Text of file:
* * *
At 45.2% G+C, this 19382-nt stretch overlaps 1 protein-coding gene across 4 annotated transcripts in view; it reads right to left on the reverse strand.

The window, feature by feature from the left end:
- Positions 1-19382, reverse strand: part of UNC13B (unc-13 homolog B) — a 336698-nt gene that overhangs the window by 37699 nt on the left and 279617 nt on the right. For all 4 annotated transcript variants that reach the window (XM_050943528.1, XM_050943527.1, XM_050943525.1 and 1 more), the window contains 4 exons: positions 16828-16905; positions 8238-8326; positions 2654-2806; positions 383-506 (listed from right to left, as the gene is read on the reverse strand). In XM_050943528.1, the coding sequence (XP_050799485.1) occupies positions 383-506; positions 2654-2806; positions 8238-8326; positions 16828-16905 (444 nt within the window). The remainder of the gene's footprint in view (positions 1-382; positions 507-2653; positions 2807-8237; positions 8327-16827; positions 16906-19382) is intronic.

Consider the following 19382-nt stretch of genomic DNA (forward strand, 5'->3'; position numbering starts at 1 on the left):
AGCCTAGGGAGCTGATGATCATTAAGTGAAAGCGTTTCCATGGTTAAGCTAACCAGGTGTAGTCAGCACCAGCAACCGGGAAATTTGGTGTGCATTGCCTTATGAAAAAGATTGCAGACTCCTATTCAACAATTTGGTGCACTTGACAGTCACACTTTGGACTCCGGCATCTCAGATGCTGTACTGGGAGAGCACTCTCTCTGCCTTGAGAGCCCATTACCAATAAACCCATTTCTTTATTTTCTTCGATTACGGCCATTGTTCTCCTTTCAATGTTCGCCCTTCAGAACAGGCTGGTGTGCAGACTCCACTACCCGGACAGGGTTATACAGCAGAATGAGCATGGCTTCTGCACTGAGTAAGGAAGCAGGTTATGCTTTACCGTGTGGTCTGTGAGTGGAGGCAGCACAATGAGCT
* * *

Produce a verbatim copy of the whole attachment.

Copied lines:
At 45.2% G+C, this 19382-nt stretch overlaps 1 protein-coding gene across 4 annotated transcripts in view; it reads right to left on the reverse strand.

The window, feature by feature from the left end:
- Positions 1-19382, reverse strand: part of UNC13B (unc-13 homolog B) — a 336698-nt gene that overhangs the window by 37699 nt on the left and 279617 nt on the right. For all 4 annotated transcript variants that reach the window (XM_050943528.1, XM_050943527.1, XM_050943525.1 and 1 more), the window contains 4 exons: positions 16828-16905; positions 8238-8326; positions 2654-2806; positions 383-506 (listed from right to left, as the gene is read on the reverse strand). In XM_050943528.1, the coding sequence (XP_050799485.1) occupies positions 383-506; positions 2654-2806; positions 8238-8326; positions 16828-16905 (444 nt within the window). The remainder of the gene's footprint in view (positions 1-382; positions 507-2653; positions 2807-8237; positions 8327-16827; positions 16906-19382) is intronic.

Consider the following 19382-nt stretch of genomic DNA (forward strand, 5'->3'; position numbering starts at 1 on the left):
AGCCTAGGGAGCTGATGATCATTAAGTGAAAGCGTTTCCATGGTTAAGCTAACCAGGTGTAGTCAGCACCAGCAACCGGGAAATTTGGTGTGCATTGCCTTATGAAAAAGATTGCAGACTCCTATTCAACAATTTGGTGCACTTGACAGTCACACTTTGGACTCCGGCATCTCAGATGCTGTACTGGGAGAGCACTCTCTCTGCCTTGAGAGCCCATTACCAATAAACCCATTTCTTTATTTTCTTCGATTACGGCCATTGTTCTCCTTTCAATGTTCGCCCTTCAGAACAGGCTGGTGTGCAGACTCCACTACCCGGACAGGGTTATACAGCAGAATGAGCATGGCTTCTGCACTGAGTAAGGAAGCAGGTTATGCTTTACCGTGTGGTCTGTGAGTGGAGGCAGCACAATGAGCT